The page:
Hope this clarifies!

Jack


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Justan
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« Reply #7 on: August 23, 2011, 11:52:27 AM »
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They have eight eyes? On the male Striped Lynx I think I can see 6 on the top with 2 smaller ones front and below. Is that correct? On the Cardinal jumping spider I can see 8. So the eyes are different sized and the eye location changes between sub-species.

Their ability to process and organize visual data must be as amazing as their ability to make webs and largely defy gravity. All in such a small package.

Thanks for explaining about how to identify a male spiders palps. I didnít know about that, nor anything about the spiders reproductive bits. Truly fascinating and opens the door to a number of questions about their anatomy and other behaviors.

Thanks for the reply!
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JohnKoerner
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« Reply #8 on: August 23, 2011, 12:15:04 PM »
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They have eight eyes? On the male Striped Lynx I think I can see 6 on the top with 2 smaller ones front and below. Is that correct? On the Cardinal jumping spider I can see 8. So the eyes are different sized and the eye location changes between sub-species.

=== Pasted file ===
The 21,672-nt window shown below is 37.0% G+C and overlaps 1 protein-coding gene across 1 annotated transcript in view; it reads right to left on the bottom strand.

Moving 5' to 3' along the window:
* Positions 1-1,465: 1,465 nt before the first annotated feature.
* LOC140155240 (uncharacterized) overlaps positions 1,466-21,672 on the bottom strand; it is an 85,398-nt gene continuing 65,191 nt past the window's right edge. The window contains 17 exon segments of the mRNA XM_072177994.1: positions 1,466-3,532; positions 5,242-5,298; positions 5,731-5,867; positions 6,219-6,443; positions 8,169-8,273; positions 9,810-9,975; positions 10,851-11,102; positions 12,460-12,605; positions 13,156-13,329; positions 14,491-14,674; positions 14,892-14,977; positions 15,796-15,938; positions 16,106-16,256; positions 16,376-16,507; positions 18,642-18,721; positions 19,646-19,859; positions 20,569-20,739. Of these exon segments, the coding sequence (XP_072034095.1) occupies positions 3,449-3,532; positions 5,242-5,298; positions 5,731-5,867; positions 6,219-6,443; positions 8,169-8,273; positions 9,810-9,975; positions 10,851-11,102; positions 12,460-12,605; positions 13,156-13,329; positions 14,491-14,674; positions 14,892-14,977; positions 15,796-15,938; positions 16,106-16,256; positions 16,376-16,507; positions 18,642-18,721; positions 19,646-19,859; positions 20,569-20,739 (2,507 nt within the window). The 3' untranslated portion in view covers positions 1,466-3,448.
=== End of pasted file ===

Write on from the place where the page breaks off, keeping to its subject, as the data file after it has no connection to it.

Yes, exactly.

You're a natural Justan. In point of fact, "eye arrangement" and "genital shape" are *the* determining factors of species/subspecies classification.




Their ability to process and organize visual data must be as amazing as their ability to make webs and largely defy gravity. All in such a small package.

LOL, I actually call their carapace (head) their "command center" ... since they are receiving and processing visual data from all angles Grin




Thanks for explaining about how to identify a male spiders palps. I didnít know about that, nor anything about the spiders reproductive bits. Truly fascinating and opens the door to a number of questions about their anatomy and other behaviors.
Thanks for the reply!

My pleasure Justan, and thank you for being interested enough to ask Smiley

Spiders are truly fascinating creatures, and jumpers in particular seem to be almost "intelligent." They generally attack their prey based on its weapons. For example, they will attack other spiders "from behind" (to avoid their front-located fangs) ... but they will attack bees/wasps "from the front" (to avoid their rear-located stingers).

Male jumpers put on elaborate "dancing displays" for the females, and will even bring them "fresh kills" to appease them/win them over. They are really quite interesting, once you get to know them Grin

Jack